John Sutton, Philosophy and Memory Traces: Descartes to connectionism. Cambridge University Press, 1998.
N.B. This is a final draft only and is not identical to the published version.

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Philosophy and Memory Traces:
Descartes to Connectionism

One day the soul did not exist,
 neither did the mind,
 as for consciousness,
 no-one had ever thought of it,
 but where, for that matter, was thought,
 in a world made up solely of warring elements
 no sooner destroyed than recomposed,
 for thought is a luxury of peacetime.
   Antonin Artaud

 Cognitive science is a body of research ...
 pathetically out of contact with its own history.
   Jerry Fodor

 Each memory is many memories ...
   Matt Keoki Matsuda


This book describes and defends a set of theories of autobiographical memory, both historical and contemporary, which view memories as dynamic patterns rather than static archives, fragmentary traces to be reconstructed rather than coherent things to be reproduced. It adds historical and philosophical flavour to cliches about the fragility of memory by telling odd tales of the motions and disappearance of fleeting animal spirits, by revivifying fears of "the phantasmal chaos of association", and by defending distributed models of memory against critics' complaints about loss of cognitive discipline. Although I don't here move far in contributing to broader models in cognitive science which are sensitive to context and culture, I clear the ground for so doing by demonstrating that theories of memory don't have to be blind to society and history.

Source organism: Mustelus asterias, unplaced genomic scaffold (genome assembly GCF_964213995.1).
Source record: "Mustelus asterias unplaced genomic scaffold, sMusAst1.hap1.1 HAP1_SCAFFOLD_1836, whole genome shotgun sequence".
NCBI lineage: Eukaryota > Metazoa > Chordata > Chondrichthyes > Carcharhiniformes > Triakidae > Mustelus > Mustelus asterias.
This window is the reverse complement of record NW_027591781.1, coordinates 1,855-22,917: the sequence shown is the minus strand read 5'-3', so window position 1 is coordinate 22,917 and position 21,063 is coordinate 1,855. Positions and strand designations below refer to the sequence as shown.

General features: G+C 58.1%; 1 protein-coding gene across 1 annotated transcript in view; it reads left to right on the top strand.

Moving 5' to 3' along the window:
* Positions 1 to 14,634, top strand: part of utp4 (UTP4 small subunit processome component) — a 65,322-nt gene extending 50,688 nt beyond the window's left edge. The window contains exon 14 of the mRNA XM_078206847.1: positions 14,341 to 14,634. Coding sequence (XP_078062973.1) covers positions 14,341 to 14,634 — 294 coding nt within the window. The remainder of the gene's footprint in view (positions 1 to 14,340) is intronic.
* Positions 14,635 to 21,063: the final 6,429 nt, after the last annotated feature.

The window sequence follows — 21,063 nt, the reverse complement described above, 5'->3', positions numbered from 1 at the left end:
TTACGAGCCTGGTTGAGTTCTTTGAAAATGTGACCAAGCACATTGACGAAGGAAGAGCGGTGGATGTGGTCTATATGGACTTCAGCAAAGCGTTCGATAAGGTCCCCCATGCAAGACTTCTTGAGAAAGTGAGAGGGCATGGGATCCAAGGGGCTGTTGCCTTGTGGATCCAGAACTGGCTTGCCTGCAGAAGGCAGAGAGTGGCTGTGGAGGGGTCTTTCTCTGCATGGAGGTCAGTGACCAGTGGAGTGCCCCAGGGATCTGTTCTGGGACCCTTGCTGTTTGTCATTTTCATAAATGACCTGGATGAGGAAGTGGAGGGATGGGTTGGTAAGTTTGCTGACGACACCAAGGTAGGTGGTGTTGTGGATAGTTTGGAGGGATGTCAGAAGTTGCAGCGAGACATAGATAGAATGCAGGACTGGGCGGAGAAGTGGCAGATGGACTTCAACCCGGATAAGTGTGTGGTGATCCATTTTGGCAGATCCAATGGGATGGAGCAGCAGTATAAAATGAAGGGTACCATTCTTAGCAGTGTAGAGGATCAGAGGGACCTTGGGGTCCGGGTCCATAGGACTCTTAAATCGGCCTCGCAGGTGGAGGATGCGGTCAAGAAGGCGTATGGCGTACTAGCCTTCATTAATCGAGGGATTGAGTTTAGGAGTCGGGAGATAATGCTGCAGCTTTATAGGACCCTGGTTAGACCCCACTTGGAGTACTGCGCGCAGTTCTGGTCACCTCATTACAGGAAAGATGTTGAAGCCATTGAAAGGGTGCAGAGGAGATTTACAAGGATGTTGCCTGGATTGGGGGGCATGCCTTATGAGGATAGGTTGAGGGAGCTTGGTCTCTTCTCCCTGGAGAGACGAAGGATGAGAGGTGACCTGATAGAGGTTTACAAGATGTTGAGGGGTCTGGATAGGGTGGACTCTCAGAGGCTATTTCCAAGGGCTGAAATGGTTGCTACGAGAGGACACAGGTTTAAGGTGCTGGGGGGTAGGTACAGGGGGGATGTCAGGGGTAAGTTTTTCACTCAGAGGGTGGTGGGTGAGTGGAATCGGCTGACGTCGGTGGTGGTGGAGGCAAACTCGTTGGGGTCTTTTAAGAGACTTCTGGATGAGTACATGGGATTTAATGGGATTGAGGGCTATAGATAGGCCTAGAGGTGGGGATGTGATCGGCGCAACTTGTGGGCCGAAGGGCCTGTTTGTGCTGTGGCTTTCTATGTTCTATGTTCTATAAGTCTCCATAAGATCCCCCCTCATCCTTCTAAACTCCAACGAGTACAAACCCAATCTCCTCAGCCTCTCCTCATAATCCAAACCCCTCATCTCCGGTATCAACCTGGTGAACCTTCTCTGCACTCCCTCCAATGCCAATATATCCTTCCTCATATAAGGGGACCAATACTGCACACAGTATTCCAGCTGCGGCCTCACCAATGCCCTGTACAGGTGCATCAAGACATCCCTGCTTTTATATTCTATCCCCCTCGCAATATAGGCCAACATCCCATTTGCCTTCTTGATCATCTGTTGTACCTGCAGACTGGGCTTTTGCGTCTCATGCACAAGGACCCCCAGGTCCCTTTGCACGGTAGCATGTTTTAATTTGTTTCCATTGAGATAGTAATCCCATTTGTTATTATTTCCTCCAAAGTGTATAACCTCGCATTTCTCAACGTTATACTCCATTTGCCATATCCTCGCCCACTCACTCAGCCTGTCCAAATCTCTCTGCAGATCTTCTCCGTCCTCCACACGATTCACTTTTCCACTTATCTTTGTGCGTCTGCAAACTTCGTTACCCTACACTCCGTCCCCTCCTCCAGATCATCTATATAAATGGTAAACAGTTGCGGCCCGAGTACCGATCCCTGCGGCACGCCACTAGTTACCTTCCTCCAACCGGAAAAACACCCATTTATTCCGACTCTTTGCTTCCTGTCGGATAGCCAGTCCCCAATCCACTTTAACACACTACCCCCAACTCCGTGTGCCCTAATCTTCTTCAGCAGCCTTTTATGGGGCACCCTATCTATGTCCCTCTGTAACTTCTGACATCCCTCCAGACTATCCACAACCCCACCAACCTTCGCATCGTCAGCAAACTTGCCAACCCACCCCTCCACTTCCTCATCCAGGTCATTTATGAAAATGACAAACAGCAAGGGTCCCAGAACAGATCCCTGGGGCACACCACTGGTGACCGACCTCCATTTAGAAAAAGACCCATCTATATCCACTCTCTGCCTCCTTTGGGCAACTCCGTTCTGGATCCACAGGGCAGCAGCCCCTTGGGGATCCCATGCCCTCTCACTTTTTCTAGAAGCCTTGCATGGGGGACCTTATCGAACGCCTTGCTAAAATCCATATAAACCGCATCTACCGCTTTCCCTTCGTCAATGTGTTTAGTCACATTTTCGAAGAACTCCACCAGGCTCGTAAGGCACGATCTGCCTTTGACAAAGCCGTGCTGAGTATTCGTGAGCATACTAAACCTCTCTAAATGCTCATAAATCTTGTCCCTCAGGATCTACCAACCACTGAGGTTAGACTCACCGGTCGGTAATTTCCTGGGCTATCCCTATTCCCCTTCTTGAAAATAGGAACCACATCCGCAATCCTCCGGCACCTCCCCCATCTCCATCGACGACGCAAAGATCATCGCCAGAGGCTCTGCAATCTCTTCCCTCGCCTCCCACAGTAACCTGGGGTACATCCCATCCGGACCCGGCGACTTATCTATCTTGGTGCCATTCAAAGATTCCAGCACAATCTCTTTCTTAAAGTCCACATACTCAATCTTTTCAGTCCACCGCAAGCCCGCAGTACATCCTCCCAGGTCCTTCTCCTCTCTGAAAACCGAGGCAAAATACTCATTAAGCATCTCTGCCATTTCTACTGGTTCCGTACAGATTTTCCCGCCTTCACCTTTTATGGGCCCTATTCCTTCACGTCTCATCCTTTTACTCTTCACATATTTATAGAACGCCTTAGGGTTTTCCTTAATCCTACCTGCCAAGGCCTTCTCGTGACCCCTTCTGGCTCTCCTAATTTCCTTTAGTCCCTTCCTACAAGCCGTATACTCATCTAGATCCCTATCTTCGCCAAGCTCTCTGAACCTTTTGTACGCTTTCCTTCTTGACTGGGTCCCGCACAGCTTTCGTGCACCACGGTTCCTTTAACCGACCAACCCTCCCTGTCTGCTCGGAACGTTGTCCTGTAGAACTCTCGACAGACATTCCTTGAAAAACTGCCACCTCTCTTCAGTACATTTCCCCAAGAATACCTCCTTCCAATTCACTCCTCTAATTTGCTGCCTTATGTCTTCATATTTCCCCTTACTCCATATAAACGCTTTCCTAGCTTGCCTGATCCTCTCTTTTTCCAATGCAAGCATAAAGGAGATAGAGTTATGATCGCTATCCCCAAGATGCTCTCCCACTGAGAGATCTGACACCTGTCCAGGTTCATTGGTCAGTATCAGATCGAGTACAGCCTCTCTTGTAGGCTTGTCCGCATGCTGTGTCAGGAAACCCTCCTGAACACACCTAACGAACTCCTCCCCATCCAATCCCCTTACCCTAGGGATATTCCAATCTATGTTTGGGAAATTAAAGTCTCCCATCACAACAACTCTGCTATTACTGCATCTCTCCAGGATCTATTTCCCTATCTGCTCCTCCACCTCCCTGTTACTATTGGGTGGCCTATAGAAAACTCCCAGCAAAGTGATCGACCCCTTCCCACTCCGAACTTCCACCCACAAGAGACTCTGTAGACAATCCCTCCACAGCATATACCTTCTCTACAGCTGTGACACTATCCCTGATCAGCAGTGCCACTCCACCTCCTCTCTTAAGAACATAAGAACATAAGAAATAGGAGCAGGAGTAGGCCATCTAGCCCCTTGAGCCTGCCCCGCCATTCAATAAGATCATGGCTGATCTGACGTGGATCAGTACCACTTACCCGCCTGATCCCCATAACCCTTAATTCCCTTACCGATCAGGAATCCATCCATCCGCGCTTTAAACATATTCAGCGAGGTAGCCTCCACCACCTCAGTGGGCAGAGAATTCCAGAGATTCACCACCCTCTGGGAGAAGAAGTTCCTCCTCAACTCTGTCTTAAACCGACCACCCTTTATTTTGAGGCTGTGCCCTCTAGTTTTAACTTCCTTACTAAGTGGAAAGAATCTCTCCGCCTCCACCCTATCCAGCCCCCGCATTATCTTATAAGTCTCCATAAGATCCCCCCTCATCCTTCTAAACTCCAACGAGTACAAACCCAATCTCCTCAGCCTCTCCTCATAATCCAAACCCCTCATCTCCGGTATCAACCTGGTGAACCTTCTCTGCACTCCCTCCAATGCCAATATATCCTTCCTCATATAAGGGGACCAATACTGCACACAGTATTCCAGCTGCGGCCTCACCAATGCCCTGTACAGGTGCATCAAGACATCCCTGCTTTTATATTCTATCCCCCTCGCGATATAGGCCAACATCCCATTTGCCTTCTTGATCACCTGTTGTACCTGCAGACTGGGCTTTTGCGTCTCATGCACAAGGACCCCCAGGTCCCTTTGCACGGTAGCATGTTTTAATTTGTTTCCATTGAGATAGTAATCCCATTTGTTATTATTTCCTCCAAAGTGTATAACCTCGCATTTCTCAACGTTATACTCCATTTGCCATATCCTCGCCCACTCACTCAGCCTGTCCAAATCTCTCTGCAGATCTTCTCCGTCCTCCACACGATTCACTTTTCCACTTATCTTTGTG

Readers can easily pursue independent, interest-driven routes through the book. After an introductory chapter, it falls into four parts. Parts 1 and 2 are primarily historical, Part 3 deals with historical and contemporary problems about associationism together, and Part 4 is primarily about modern theories of memory. Each part begins with a brief introduction which outlines its contents and motivations.

The shape of the book is historically heavy: it's anchored in Part 1 by a long rereading of Descartes' dynamic physiology of memory, which exemplifies the range of questions about mechanism, self, and body taken up in other contexts in the rest of the book. But this isn't an exhaustive or even continuous narrative history: my studies of neglected early modern neurophilosophical controversies end with Reid and Coleridge, and I deal neither with traditions outside France and England nor with theories of memory between 1817 and the 1980s.

Contemporary debates about interference and order in connectionist models of memory traces, which I sketch in the introduction, are taken up again in detail only in Parts 3 and 4. But those attuned to current concerns about the catastrophic effects of superposition, about truth in memory, and about the difficulties of cognitive control over mental contents will find surprisingly clear resonances in forgotten older contexts. The bizarre detail of historical schemes in moral physiology for the disciplining of the neural fluids which roam the body is quite alien to us: this distance allows sharper vision of the way theories of memory are inevitably entangled in wider problems of self, society, and the past.

I rely on authority throughout, citing experts extensively. The detailed historical studies are my own: but they inevitably build on and twist existing research. Reference in the text is by date, except in the case of a few central texts for which I list abbreviations at appropriate points. Quotations retain original spelling.

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